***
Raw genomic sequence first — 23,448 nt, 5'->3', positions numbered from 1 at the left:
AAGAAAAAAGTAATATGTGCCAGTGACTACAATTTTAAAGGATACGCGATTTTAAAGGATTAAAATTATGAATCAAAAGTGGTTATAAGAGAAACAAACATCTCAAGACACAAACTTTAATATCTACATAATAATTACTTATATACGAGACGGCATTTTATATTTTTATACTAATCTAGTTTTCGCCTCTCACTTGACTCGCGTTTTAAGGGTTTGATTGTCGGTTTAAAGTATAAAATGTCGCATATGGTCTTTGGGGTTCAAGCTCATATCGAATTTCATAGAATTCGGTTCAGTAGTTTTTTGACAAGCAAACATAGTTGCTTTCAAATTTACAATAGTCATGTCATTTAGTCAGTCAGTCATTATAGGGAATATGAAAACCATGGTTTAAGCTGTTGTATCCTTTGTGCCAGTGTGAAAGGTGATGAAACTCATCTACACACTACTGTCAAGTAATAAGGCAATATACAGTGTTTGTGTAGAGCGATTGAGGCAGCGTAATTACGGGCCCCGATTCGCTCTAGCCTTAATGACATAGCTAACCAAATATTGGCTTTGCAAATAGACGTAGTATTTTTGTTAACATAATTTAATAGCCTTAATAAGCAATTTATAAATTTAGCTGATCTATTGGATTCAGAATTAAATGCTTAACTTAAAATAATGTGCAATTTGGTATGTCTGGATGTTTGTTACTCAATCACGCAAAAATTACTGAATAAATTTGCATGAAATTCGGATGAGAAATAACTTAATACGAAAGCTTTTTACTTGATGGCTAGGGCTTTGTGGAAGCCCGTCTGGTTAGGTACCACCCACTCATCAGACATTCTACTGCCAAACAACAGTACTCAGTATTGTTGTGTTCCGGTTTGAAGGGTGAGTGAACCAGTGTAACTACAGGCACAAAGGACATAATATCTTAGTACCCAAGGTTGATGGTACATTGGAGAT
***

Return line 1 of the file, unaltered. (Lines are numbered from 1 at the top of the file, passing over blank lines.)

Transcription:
Raw genomic sequence first — 23,448 nt, 5'->3', positions numbered from 1 at the left: